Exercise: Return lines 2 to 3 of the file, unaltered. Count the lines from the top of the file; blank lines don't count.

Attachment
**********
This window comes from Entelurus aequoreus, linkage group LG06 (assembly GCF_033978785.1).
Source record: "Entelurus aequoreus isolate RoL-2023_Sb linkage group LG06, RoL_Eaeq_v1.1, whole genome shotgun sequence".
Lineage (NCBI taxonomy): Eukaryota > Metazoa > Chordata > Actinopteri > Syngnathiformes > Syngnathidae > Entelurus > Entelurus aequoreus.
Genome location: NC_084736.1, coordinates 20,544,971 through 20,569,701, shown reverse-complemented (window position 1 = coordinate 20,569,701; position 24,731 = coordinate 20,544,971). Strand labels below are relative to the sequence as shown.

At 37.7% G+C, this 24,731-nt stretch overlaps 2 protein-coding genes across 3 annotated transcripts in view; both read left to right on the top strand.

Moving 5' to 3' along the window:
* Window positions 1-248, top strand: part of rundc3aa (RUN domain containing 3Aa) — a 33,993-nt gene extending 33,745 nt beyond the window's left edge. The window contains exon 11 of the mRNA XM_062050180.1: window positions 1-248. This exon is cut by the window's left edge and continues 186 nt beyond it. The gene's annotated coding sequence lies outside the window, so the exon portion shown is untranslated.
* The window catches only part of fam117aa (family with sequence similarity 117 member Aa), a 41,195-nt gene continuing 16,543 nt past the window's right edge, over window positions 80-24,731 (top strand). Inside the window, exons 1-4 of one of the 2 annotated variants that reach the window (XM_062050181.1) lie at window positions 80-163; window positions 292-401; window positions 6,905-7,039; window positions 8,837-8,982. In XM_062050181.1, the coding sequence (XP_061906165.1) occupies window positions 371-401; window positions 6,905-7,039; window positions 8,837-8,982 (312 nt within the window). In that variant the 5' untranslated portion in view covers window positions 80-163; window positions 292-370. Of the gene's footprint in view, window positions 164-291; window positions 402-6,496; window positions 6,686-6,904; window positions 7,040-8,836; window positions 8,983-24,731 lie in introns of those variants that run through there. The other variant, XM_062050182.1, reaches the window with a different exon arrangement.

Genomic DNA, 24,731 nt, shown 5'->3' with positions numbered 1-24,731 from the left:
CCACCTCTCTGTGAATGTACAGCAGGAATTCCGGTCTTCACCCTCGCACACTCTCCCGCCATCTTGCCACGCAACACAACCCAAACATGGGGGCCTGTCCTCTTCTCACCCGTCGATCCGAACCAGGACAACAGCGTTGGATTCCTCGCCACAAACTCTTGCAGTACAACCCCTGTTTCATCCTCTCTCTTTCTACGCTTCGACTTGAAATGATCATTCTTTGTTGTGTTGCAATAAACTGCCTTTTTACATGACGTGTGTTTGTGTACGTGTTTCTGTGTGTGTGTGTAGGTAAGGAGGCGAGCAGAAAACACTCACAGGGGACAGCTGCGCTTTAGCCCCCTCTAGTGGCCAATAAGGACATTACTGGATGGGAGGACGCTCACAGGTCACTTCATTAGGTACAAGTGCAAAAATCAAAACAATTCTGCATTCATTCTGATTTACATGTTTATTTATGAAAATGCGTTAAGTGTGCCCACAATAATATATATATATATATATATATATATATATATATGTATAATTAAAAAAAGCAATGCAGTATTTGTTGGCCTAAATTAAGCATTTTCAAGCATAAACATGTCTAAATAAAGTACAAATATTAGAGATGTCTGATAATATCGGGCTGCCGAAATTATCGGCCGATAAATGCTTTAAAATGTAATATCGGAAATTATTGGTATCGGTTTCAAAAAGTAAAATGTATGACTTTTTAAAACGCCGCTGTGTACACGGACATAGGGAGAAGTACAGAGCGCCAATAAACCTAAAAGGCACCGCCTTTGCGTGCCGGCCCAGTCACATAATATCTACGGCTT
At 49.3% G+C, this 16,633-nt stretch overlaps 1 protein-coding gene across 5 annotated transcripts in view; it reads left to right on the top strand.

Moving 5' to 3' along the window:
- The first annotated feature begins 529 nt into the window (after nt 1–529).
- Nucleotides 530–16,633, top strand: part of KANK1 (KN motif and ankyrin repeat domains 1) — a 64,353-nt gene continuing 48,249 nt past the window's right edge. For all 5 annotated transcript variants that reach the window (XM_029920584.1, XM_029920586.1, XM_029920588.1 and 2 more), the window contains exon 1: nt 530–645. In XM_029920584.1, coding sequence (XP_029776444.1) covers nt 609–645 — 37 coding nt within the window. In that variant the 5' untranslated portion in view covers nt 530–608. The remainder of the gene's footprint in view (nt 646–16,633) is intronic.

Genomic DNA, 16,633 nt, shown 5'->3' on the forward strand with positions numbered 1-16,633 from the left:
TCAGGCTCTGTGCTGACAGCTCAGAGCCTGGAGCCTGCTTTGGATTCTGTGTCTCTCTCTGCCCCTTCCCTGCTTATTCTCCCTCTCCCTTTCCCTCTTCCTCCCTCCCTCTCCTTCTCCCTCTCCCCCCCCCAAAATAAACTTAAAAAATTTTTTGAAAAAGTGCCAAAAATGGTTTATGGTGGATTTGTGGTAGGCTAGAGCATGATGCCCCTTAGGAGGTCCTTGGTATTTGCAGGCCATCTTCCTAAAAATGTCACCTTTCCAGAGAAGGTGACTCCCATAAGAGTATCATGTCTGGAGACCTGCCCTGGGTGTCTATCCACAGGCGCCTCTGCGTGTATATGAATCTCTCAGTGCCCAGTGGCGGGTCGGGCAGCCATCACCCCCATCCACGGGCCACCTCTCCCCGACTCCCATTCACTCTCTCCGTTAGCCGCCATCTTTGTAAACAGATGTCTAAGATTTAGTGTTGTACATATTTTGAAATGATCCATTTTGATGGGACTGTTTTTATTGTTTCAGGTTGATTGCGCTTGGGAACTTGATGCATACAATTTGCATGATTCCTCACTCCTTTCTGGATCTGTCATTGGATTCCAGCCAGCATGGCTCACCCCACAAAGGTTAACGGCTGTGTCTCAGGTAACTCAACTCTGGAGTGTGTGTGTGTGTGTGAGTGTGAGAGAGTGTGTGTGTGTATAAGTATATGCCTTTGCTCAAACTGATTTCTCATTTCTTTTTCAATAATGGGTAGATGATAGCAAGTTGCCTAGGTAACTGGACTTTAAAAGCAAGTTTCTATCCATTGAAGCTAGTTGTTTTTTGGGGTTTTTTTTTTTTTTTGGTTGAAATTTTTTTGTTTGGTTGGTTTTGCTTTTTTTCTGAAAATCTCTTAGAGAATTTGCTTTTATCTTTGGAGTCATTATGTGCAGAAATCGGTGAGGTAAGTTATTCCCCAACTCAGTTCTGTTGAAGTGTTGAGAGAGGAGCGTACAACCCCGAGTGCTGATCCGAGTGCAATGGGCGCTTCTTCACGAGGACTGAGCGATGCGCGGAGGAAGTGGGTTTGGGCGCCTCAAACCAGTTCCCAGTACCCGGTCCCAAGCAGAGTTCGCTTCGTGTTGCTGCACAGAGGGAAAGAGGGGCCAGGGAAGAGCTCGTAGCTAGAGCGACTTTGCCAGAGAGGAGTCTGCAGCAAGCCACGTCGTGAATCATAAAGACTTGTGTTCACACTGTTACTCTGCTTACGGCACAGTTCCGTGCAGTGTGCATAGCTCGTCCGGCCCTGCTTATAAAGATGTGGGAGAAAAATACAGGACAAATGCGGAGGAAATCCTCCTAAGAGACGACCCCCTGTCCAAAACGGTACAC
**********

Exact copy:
Source record: "Entelurus aequoreus isolate RoL-2023_Sb linkage group LG06, RoL_Eaeq_v1.1, whole genome shotgun sequence".
Lineage (NCBI taxonomy): Eukaryota > Metazoa > Chordata > Actinopteri > Syngnathiformes > Syngnathidae > Entelurus > Entelurus aequoreus.